Le parc national de l'île Cocos, situé à 550 km au large de la côte pacifique du Costa Rica, est la seule île du Pacifique tropical oriental possédant une forêt tropicale humide. Son emplacement – au premier point de contact avec le contre-courant nord-équatorial – et la myriade d'interactions entre l'île et l'écosystème marin environnant font de ce parc un laboratoire idéal pour l'étude des processus biologiques. Le monde sous-marin du parc national est devenu célèbre et de nombreux plongeurs le considèrent comme le meilleur endroit au monde pour observer les grandes espèces pélagiques comme les requins, les raies, les thons et les dauphins.
Parc national de l'île Cocos
Le Comité a inscrit le Parc national de l'Ile Cocos au titre des critères naturels (ix) et (x) car il fournit un habitat d'importance critique pour la faune marine, y compris de grandes espèces pélagiques, en particulier les requins.
[Uniquement en anglais]
Cocos Island National Park, located 550 km off the Pacific coast of Costa Rica, includes the entire Isla del Coco and the marine ecosystems up to a distance of 15 km around the island. Is the only island in the tropical Eastern Pacific with a tropical rainforest. Its position as the first point of contact with the northern equatorial counter-current, and the myriad interactions between the island and the surrounding marine ecosystem, make the area an ideal laboratory for the study of biological processes. The underwater world of the national park has become famous due to the attraction it holds for divers, who rate it as one of the best places in the world to view large pelagic species such as sharks, rays, tuna and dolphins.
The island is of volcanic origin consisting of basaltic rock which presents a rugged relief characterized by an irregular coastline with cliffs rising almost vertically from a narrow shore to heights of 200m. There are two bays (Bahía Wafer and Bahía Chatham) with sandy beaches. Inland, the terrain is mountainous with numerous rivers and streams, many of which plunge over the peripheral cliffs in spectacular waterfalls.
The underwater profile of the island consists of stepwise shelves with almost no intertidal zone and a shallow submerged fringing reef, culminating in sand and Porites rubble at the edge of a several hundred metres deep trench. The most important reefs are located in Punta María, Punta Presidio, Punta Pacheco and some areas of the Iglesias, Chatham and Wafer Bays. The southern and south-western sectors show the greatest bathymetric variation in the area, with emergent small islands (such as Dos Amigos, Rafael and Juan Bautista), and a great number of submerged rocks.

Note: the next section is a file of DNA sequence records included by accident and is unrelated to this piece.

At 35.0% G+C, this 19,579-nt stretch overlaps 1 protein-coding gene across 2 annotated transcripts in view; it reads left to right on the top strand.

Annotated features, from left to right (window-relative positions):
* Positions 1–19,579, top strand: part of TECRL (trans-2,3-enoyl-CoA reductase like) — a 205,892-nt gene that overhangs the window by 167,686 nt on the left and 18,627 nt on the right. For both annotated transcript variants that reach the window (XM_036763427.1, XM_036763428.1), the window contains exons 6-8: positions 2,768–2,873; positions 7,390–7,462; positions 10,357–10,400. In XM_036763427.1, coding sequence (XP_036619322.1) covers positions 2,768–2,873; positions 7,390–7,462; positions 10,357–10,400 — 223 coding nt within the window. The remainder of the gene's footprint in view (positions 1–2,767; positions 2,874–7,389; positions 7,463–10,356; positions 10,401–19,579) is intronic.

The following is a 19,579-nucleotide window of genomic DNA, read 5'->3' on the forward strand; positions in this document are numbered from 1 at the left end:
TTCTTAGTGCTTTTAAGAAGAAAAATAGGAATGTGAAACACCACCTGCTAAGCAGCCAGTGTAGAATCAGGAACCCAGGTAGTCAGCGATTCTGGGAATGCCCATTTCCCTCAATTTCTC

As other oceanic islands, Isla del Coco presents an impoverished flora with respect to that of the continent, but with a high number of endemic species (at least 70 species of vascular plant). The vegetation is exuberant and owes its lushness to the heavy rainfalls and rugged relief, which favours condensation.
There is a rather low diversity of terrestrial fauna. Some 87 bird species have been recorded in the nominated site including three endemics: Cocos Island cuckoo; Cocos Island flycatcher and Cocos Island finch. Red-footed booby and brown booby, great frigate bird, white tern, and common noddy form breeding colonies on the surrounding small islands and rocks. Two species of endemic reptiles have also been identified, anolis lizard and gecko. Except for introduced pigs, goats and cats, there are no terrestrial mammals on the island.
Marine mammals include bottlenose dolphin and California sea lion. Hawksbill, green and olive ridley turtles inhabit the surrounding waters and use the beaches occasionally. The fish fauna is exceptionally rich and is moderately diverse, 300 fish species having been recorded. Vast migrations of hammerhead shark, and white-tip shark and fish pass close to the island. Whale shark and manta ray are also abundant.
There is no evidence indicating that Isla del Coco was occupied during pre-Columbian times. The island has been known to mariners and cartographers since the first half of the 16th century. However, its position was vaguely indicated and therefore, could only be located by experienced sailors. Fishermen, pirates, commercial sailors and scientific expeditions arrived at the island searching for fresh water and shelter. Source : UNESCO/CLT/WHC